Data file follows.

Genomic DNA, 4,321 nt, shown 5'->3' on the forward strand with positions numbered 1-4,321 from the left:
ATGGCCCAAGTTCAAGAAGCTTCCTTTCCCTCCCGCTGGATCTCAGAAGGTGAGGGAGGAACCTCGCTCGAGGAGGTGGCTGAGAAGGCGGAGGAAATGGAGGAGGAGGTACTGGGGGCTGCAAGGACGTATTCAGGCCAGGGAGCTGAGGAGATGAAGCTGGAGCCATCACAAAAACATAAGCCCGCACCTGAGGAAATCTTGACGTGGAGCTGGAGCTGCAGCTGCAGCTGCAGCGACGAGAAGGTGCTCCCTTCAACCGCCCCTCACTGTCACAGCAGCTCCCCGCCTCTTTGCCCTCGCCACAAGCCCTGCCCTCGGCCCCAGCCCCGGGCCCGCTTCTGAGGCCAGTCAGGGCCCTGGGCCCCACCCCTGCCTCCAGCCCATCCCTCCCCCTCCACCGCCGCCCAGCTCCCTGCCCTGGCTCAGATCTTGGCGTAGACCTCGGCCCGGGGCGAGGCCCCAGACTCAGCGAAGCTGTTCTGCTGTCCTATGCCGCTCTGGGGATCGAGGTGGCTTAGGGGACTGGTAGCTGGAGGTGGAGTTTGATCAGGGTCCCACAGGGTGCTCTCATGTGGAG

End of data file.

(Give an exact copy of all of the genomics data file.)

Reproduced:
Genomic DNA, 4,321 nt, shown 5'->3' on the forward strand with positions numbered 1-4,321 from the left:
ATGGCCCAAGTTCAAGAAGCTTCCTTTCCCTCCCGCTGGATCTCAGAAGGTGAGGGAGGAACCTCGCTCGAGGAGGTGGCTGAGAAGGCGGAGGAAATGGAGGAGGAGGTACTGGGGGCTGCAAGGACGTATTCAGGCCAGGGAGCTGAGGAGATGAAGCTGGAGCCATCACAAAAACATAAGCCCGCACCTGAGGAAATCTTGACGTGGAGCTGGAGCTGCAGCTGCAGCTGCAGCGACGAGAAGGTGCTCCCTTCAACCGCCCCTCACTGTCACAGCAGCTCCCCGCCTCTTTGCCCTCGCCACAAGCCCTGCCCTCGGCCCCAGCCCCGGGCCCGCTTCTGAGGCCAGTCAGGGCCCTGGGCCCCACCCCTGCCTCCAGCCCATCCCTCCCCCTCCACCGCCGCCCAGCTCCCTGCCCTGGCTCAGATCTTGGCGTAGACCTCGGCCCGGGGCGAGGCCCCAGACTCAGCGAAGCTGTTCTGCTGTCCTATGCCGCTCTGGGGATCGAGGTGGCTTAGGGGACTGGTAGCTGGAGGTGGAGTTTGATCAGGGTCCCACAGGGTGCTCTCATGTGGAG